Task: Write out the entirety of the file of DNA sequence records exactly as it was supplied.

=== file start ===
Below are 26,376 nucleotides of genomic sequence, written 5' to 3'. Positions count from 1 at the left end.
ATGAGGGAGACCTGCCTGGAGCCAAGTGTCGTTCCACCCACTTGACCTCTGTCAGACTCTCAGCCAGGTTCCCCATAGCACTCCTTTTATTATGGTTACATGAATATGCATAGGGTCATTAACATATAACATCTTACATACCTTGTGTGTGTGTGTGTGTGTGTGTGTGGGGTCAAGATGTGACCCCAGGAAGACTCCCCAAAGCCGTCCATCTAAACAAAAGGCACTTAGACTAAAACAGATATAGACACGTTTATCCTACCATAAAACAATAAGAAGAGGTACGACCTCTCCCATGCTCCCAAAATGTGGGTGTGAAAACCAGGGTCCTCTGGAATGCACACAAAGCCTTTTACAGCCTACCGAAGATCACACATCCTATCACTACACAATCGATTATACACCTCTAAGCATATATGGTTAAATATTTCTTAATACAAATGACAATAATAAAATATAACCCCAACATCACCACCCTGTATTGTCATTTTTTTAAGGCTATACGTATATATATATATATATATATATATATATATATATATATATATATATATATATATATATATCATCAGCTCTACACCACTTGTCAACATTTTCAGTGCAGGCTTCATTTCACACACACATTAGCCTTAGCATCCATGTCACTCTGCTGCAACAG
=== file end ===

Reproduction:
Below are 26,376 nucleotides of genomic sequence, written 5' to 3'. Positions count from 1 at the left end.
ATGAGGGAGACCTGCCTGGAGCCAAGTGTCGTTCCACCCACTTGACCTCTGTCAGACTCTCAGCCAGGTTCCCCATAGCACTCCTTTTATTATGGTTACATGAATATGCATAGGGTCATTAACATATAACATCTTACATACCTTGTGTGTGTGTGTGTGTGTGTGTGTGGGGTCAAGATGTGACCCCAGGAAGACTCCCCAAAGCCGTCCATCTAAACAAAAGGCACTTAGACTAAAACAGATATAGACACGTTTATCCTACCATAAAACAATAAGAAGAGGTACGACCTCTCCCATGCTCCCAAAATGTGGGTGTGAAAACCAGGGTCCTCTGGAATGCACACAAAGCCTTTTACAGCCTACCGAAGATCACACATCCTATCACTACACAATCGATTATACACCTCTAAGCATATATGGTTAAATATTTCTTAATACAAATGACAATAATAAAATATAACCCCAACATCACCACCCTGTATTGTCATTTTTTTAAGGCTATACGTATATATATATATATATATATATATATATATATATATATATATATATATATATATATATATCATCAGCTCTACACCACTTGTCAACATTTTCAGTGCAGGCTTCATTTCACACACACATTAGCCTTAGCATCCATGTCACTCTGCTGCAACAG